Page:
Havre Daily News
The Highway 2 Association will drum
up public support this week with a convoy
that will stop in Havre on Thursday
on its way from East Glacier to
A consulting firm hired by the state
has begun to study the feasibility of
building four lanes from Culbertson to
the North Dakota state line. If will consider
economic conditions all along U.S.
Highway 2, state officials have said.
Association president Bob Sivertsen
today said now is the time for Hi-Line
residents to voice their support for the
expansion of Highway 2, a project advocates
say would boost the region’s economy
and improve safety along the twolane
“It’s really vital that the people in
the corridor show support for the project,”
he said. “Our elected officials ...
have many issues to deal with. If we the
people aren’t concerned about the project,
they’ll move on to other things.”
A ceremony is planned for 6:30 p.m.
Thursday at Town Square and Montana
Department of Transportation director
Jim Lynch will join local officials in support
of the effort.
Havre Mayor Bob Rice will speak at
the event. He said he supports the association’s
efforts because a four-lane
roadway would increase traffic through
Havre and improve safety all along the
“There’s been a lot of rhetoric about
economic development and the Hi-Line
needing a boost,” Rice said today. “This
is probably one of the big measures that
could help us. It’s an expensive project,
but it’s one that needs to be done.
“Safety has always been a major,
major concern,” he added. “If you’ve
traveled that road, you know it’s tough.”
Hi-Line residents are encouraged to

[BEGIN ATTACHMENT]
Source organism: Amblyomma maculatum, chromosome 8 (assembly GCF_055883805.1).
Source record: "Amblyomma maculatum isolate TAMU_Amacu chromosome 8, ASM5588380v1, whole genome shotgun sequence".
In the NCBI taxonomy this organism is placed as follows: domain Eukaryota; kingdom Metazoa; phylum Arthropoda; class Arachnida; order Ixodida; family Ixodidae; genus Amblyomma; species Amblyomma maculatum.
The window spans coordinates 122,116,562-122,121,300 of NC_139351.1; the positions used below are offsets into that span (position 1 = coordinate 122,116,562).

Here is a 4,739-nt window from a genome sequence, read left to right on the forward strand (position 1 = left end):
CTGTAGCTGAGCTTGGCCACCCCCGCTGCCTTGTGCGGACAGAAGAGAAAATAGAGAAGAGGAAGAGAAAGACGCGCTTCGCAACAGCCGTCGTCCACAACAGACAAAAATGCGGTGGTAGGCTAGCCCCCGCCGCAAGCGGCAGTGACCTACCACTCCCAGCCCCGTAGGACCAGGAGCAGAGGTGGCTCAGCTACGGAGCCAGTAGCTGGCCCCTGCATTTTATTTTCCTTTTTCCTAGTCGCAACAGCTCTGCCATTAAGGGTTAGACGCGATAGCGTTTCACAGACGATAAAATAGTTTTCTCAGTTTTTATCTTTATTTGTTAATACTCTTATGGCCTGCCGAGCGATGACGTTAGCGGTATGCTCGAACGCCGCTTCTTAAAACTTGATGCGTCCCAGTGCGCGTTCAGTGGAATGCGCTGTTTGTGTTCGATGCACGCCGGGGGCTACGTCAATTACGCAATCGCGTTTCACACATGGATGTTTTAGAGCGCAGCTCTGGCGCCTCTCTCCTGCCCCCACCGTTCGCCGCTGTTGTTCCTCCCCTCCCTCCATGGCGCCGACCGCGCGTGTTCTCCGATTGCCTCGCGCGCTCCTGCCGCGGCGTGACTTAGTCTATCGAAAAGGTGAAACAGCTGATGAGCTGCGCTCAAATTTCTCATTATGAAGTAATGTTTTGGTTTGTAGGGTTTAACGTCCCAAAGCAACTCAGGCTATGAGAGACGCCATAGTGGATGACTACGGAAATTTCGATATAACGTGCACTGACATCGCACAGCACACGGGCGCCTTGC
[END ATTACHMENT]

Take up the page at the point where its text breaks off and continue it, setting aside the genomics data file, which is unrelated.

join the convoy for any distance to show
their support, Sivertsen said.
HDR Consulting, an Omaha, Neb.,
company with offices in Billings and
Missoula, has interviewed about 60 people,
Sivertsen said, in its study of
Highway 2 from Culbertson east to
North Dakota. Public meetings will be
held July 11 in Plentywood and
Culbertson, he said.
MDT and the firm have been emphasizing
the importance of public participation
in the study, Sivertsen said.
The study will use a 30-year traffic
and freight model, focus on the possibility
of building four lanes and compare it
with a modern two-lane option. It will
account for existing, expanding and
planned business operations, along with
land use and development. That’s in
addition to traffic and safety information.
It will also consider the impacts associated
with the Theodore Roosevelt
Expressway, a part of the Great Plains
International Trade Corridor stretching
from Saskatoon, Saskatchewan, Canada
to Monterrey, Mexico. The section of
Highway 2 east of Culbertson and
Montana Highway 16 north to the
Canadian border have been designated a
part of the expressway.
The differences in speeds between
freight and personal vehicles will be
considered, along with agricultural traffic
and increased volume due to gas and
A 2004 environmental impact statement
written for the 44-mile section of
roadway stretching from Havre to Fort
Belknap did not consider economic
impacts along the corridor.